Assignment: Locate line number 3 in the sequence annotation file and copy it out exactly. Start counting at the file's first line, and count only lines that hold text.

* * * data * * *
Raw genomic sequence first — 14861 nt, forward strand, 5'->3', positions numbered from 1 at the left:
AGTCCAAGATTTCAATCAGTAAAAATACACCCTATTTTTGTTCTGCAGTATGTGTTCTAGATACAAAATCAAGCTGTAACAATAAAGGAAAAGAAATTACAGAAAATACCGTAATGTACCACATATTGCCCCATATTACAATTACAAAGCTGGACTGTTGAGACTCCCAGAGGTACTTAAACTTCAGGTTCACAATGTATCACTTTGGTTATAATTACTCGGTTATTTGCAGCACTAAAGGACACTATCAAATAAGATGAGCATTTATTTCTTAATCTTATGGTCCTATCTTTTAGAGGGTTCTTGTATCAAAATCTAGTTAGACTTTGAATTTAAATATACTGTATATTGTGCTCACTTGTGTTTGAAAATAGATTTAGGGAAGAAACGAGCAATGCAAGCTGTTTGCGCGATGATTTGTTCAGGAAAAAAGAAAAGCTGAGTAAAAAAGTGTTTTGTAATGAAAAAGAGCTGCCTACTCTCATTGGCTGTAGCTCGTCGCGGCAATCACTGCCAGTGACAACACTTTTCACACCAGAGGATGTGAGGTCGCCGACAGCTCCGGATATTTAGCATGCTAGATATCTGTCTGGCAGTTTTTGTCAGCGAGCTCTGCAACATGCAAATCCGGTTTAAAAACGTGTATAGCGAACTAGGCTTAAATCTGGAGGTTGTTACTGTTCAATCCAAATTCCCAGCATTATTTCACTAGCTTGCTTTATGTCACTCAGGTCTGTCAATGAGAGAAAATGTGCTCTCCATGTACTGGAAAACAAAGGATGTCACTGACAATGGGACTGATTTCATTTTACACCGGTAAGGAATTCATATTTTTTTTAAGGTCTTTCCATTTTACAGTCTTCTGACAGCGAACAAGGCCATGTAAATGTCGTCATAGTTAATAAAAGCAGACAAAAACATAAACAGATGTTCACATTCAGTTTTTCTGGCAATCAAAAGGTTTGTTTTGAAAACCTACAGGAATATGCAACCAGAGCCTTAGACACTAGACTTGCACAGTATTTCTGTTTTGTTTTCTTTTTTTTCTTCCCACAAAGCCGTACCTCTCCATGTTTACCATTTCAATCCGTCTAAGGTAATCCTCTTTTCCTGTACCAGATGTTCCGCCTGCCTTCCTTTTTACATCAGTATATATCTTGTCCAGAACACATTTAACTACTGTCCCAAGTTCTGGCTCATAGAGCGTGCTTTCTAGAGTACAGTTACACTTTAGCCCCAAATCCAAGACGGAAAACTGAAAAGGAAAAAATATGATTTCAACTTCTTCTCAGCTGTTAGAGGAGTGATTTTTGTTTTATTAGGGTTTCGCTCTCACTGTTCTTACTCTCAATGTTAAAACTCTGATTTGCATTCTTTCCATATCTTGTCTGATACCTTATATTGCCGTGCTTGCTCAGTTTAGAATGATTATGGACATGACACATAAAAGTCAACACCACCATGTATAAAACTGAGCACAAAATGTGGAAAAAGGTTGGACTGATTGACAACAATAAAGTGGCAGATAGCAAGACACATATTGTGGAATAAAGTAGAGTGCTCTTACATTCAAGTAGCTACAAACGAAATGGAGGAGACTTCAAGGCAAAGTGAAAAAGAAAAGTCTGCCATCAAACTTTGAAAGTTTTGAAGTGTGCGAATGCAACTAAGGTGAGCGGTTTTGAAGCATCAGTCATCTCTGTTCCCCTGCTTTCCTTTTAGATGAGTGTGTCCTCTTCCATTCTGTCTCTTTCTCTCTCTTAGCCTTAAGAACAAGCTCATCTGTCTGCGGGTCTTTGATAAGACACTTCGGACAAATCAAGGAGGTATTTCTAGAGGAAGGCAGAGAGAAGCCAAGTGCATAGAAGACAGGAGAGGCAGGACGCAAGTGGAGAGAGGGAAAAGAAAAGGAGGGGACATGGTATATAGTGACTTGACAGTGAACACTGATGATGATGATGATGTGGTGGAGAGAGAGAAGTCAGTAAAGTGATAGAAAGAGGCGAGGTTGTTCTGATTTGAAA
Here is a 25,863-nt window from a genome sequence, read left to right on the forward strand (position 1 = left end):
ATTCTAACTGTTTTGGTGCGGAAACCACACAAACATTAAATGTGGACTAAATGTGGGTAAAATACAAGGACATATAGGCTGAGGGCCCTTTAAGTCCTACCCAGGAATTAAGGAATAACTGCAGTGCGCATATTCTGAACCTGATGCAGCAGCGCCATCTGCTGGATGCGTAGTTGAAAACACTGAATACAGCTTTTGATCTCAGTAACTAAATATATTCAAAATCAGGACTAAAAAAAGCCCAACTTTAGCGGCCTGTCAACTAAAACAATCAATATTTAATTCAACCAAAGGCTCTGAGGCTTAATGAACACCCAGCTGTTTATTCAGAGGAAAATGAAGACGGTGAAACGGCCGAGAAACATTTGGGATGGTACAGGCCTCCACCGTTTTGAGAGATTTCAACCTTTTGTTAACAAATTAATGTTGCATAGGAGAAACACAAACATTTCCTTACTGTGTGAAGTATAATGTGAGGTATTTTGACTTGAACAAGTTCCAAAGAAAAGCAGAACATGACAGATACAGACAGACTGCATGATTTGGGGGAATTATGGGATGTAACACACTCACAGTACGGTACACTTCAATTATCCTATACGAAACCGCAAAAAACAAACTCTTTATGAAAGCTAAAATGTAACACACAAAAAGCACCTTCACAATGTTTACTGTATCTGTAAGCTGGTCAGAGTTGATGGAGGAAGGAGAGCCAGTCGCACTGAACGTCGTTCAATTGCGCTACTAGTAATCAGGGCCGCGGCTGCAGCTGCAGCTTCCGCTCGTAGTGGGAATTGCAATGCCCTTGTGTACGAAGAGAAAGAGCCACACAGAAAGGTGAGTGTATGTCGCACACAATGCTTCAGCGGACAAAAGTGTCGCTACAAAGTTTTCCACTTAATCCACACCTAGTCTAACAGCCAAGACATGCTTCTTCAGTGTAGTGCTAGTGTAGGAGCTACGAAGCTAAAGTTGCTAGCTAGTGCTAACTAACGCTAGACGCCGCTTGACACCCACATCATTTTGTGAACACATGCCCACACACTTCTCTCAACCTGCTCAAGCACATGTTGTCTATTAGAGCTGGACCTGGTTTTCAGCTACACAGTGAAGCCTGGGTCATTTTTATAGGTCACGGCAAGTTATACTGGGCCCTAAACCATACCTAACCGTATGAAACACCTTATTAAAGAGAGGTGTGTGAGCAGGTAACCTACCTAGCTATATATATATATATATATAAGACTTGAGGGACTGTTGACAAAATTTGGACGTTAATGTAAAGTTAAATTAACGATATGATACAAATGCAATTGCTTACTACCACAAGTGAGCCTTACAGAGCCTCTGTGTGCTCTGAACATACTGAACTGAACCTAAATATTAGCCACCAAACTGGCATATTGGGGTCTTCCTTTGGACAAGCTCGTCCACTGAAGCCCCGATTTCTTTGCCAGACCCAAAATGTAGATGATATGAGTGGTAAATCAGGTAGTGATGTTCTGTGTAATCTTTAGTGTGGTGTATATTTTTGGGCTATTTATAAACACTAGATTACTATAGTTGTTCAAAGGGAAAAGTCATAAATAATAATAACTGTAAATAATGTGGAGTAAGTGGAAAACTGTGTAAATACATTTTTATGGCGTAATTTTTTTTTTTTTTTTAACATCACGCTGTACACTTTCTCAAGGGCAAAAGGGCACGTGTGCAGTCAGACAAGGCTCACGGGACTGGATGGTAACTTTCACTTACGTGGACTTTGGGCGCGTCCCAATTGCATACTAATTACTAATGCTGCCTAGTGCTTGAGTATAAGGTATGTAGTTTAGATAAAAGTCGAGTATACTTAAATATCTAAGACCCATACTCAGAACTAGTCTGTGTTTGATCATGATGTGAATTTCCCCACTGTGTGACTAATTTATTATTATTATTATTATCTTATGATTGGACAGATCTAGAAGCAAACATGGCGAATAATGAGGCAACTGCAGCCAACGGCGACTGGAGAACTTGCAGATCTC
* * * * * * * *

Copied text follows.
Here is a 25,863-nt window from a genome sequence, read left to right on the forward strand (position 1 = left end):